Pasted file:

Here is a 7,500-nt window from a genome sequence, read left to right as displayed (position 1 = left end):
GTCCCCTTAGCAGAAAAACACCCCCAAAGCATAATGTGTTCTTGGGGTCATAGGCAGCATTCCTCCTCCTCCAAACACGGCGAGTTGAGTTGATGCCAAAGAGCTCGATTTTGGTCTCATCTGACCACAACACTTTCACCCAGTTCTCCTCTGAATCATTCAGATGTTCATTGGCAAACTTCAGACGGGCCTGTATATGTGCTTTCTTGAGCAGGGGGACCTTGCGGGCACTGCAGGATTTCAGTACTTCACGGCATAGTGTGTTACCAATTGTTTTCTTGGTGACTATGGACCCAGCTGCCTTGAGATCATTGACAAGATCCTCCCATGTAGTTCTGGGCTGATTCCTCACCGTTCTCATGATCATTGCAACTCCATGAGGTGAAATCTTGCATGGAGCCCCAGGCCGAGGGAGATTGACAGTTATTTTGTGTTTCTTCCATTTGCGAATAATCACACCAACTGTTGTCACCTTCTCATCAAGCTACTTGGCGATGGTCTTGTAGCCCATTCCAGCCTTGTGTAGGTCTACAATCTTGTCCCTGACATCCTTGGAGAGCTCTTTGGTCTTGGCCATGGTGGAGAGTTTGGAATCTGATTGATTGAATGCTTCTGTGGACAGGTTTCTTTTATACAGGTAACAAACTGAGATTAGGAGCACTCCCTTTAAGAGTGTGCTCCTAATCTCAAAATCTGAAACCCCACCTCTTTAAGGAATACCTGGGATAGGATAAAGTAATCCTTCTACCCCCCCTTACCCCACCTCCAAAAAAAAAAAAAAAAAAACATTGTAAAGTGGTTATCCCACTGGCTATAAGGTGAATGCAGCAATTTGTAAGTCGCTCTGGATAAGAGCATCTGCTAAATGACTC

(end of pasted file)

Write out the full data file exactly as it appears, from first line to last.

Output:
Here is a 7,500-nt window from a genome sequence, read left to right as displayed (position 1 = left end):
GTCCCCTTAGCAGAAAAACACCCCCAAAGCATAATGTGTTCTTGGGGTCATAGGCAGCATTCCTCCTCCTCCAAACACGGCGAGTTGAGTTGATGCCAAAGAGCTCGATTTTGGTCTCATCTGACCACAACACTTTCACCCAGTTCTCCTCTGAATCATTCAGATGTTCATTGGCAAACTTCAGACGGGCCTGTATATGTGCTTTCTTGAGCAGGGGGACCTTGCGGGCACTGCAGGATTTCAGTACTTCACGGCATAGTGTGTTACCAATTGTTTTCTTGGTGACTATGGACCCAGCTGCCTTGAGATCATTGACAAGATCCTCCCATGTAGTTCTGGGCTGATTCCTCACCGTTCTCATGATCATTGCAACTCCATGAGGTGAAATCTTGCATGGAGCCCCAGGCCGAGGGAGATTGACAGTTATTTTGTGTTTCTTCCATTTGCGAATAATCACACCAACTGTTGTCACCTTCTCATCAAGCTACTTGGCGATGGTCTTGTAGCCCATTCCAGCCTTGTGTAGGTCTACAATCTTGTCCCTGACATCCTTGGAGAGCTCTTTGGTCTTGGCCATGGTGGAGAGTTTGGAATCTGATTGATTGAATGCTTCTGTGGACAGGTTTCTTTTATACAGGTAACAAACTGAGATTAGGAGCACTCCCTTTAAGAGTGTGCTCCTAATCTCAAAATCTGAAACCCCACCTCTTTAAGGAATACCTGGGATAGGATAAAGTAATCCTTCTACCCCCCCTTACCCCACCTCCAAAAAAAAAAAAAAAAAAACATTGTAAAGTGGTTATCCCACTGGCTATAAGGTGAATGCAGCAATTTGTAAGTCGCTCTGGATAAGAGCATCTGCTAAATGACTC